Wednesday, December 31, 2008

Bear Vision

Bears can see almost as well as humans, they tend to be nearsighted but have good depth perception. They have a layer of tissue called the tapetum lucidum that lies behind the retina that reflects light and improves their night vision. All bears have round pupils except giant pandas which have slits. Polar bears have a transparent eyelid (nictitating membrane) to filter snow glare and help them see underwater.

Studies have shown that bears can see colors. In a study done with giant pandas at Zoo Atlanta, it was not determined whether they could differentiate between colors but they could tell the difference between colors and gray. Being able to see colors may help bears find and distinguish ripe foods like berries, or fresh bamboo in the case of giant pandas.

For year’s people thought bears were colorblind and could not see well but research is showing this is not the case. We still have so much to learn about bears, it will be interesting to see what new things we learn in the future.

Giant Panda color vision study
Black bear and polar bear color vision study

Wendy Gardner, GBOP field specialist

Tuesday, December 30, 2008

Year end thank you

Last month it all came flooding back to me - why I do the work that I do.

I gave a GBOP presentation to a small group of youngsters in Mount Vernon. They were all from a neighborhood that gets special attention from an amazing man - Jon Gerondale. He's the Neighborhood Resource Officer for Mount Vernon Police in Kulshan Creek and he's worked tirelessly to being inspiring outdoor experiences to these children. Much of his work in is collaboration with North Cascades Institute (Lee Whitford), and the US Forest Service (Don Gay). Each of these people has invested time and energy into this great group of young people.

I'd had a long, tiring day by the time I arrived at the presentation venue in Kulshan Creek, but the kids re-energized me in a big way! Thank you to you all for giving me the opportunity to bring the wonder of bears to you, and for all your great "thank you" messages! Look out for bears in 2009, and of course let us know if you come across a grizzly!

Chris Morgan
Director, GBOP

Thursday, December 25, 2008

Winter Bear Idiosyncrasies

Bears have some fascinating physiological traits, several of which are manifested during their winter denning period. These include: delayed implantation of the embryo for 3-4 months following the summer breeding season, and maintenance of energy and water balance during the 3-5 month denning period.

Energy and Water Balance During Winter Denning

During winter denning, which varies in length from 3-5 months, black and grizzly bears derive all of their sustenance from their own bodies. During this denning period they do not eat, drink, urinate, defecate or exercise.

Bears break down fat tissue to create water and up to 4,000 calories per day. They break down muscle and organ tissues to create protein.

Even though bears drink no water during denning, they do not become dehydrated. In a study published in the American Journal of Physiology, researchers at the Mayo Clinic found that bears were in “almost perfect water balance” after 100 days of hibernation. The metabolism of bears is of interest to researchers because a greater understanding may yield information that helps people suffering from chronic kidney failure and other health issues.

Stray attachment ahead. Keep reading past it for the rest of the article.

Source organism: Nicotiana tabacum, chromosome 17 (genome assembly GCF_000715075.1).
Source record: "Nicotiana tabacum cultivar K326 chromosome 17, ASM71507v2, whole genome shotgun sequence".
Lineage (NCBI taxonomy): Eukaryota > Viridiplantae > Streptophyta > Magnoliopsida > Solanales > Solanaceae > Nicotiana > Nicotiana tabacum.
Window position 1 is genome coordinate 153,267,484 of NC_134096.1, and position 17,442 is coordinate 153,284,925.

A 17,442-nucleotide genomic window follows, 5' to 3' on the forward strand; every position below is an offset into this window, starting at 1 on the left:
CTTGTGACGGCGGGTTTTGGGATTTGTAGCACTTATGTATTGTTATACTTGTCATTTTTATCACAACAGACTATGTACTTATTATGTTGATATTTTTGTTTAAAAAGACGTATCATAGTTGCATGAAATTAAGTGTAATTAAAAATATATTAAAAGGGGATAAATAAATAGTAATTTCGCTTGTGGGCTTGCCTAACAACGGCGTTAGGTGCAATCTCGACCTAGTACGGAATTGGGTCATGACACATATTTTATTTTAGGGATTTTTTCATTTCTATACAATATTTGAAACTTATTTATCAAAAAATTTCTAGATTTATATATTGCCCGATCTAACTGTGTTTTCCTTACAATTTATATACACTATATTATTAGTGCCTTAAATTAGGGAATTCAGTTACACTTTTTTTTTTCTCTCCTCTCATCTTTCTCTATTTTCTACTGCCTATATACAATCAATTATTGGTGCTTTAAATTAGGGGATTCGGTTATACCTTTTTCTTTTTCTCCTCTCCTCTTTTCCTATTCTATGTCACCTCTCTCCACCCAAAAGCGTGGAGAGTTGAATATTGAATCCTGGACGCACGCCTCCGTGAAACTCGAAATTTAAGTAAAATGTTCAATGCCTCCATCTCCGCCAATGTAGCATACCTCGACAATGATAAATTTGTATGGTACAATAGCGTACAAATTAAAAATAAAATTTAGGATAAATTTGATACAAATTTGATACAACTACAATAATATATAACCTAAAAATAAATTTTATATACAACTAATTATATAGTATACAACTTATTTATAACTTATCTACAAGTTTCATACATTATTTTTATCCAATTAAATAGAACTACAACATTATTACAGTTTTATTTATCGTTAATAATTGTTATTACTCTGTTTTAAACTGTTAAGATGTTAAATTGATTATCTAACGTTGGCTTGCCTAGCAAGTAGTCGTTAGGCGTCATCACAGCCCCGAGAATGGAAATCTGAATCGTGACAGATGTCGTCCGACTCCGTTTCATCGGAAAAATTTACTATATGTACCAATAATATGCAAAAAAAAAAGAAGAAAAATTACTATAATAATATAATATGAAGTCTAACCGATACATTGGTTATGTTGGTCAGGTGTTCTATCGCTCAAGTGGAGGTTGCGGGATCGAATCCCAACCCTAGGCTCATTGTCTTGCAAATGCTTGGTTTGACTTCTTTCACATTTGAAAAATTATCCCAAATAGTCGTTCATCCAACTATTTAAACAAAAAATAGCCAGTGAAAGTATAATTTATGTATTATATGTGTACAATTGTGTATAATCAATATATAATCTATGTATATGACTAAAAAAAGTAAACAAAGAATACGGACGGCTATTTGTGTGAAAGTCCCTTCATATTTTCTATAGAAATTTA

Another unique strategy is that bears are able to take urea – a primary component of urine – and use it to build new protein. Consequently bears are able use newly created protein to restore muscle and organ tissue even when they are not eating and are losing weight, something that humans most definitely cannot do!

Delayed Embryo Implantation as an Advantageous Evolutionary Feature

Delayed implantation, or embryonic diapause, is a reproductive strategy used by nearly 100 mammals including: armadillos, bats, bears, otters and badgers, seals, walrus and kangaroos. Delayed implantation results in the embryo not immediately implanting itself in the uterus following fertilization, and instead being maintained in a state of dormancy for a period of time. As a result, the normal gestation period is extended, sometimes for many months. Because delayed implantation is found in diverse species of mammals, it is likely the result of separate evolutionary processes in response to different selective pressures.

In the case of bears, it allows the female to time the delivery of cubs so that they are born during favorable environmental conditions – so that they do not arrive too early nor too late. It also protects the mother if food is scarce, as the embryo will spontaneously abort if the mother goes into the den with inadequate food stores to carry out gestation and lactation.

Bear Haiku:

Tiny twin bear cubs
Birthed into winter’s darkness
Bellies full of milk

Brown bear sleeps soundly
Winter shifts to spring’s great thaw
And life starts anew

Nan Laney, GBOP field coordinator

Tuesday, December 16, 2008

Has the Arctic melt passed the point of no return?

Why are Polar Bears falling through the sea ice? Scientists have found the first unequivocal evidence that the Arctic region is warming at a faster rate than the rest of the world at least a decade before it was predicted to happen.

Climate-change researchers have found that air temperatures in the region are higher than would be normally expected during the autumn because the increased melting of the summer Arctic sea ice is accumulating heat in the ocean. The phenomenon, known as Arctic amplification, was not expected to be seen for at least another 10 or 15 years and the findings will further raise concerns that the Arctic has already passed the climatic tipping-point towards ice-free summers, beyond which it may not recover.

The Arctic is considered one of the most sensitive regions in terms of climate change and its transition to another climatic state will have a direct impact on other parts of the northern hemisphere, as well more indirect effects around the world.

Although researchers have documented a catastrophic loss of sea ice during the summer months over the past 20 years, they have not until now detected the definitive temperature signal that they could link with greenhouse-gas emissions.

However, in a study to be presented later today to the annual meeting of the American Geophysical Union in San Francisco, scientists will show that Arctic amplification has been under way for the past five years, and it will continue to intensify Arctic warming for the foreseeable future.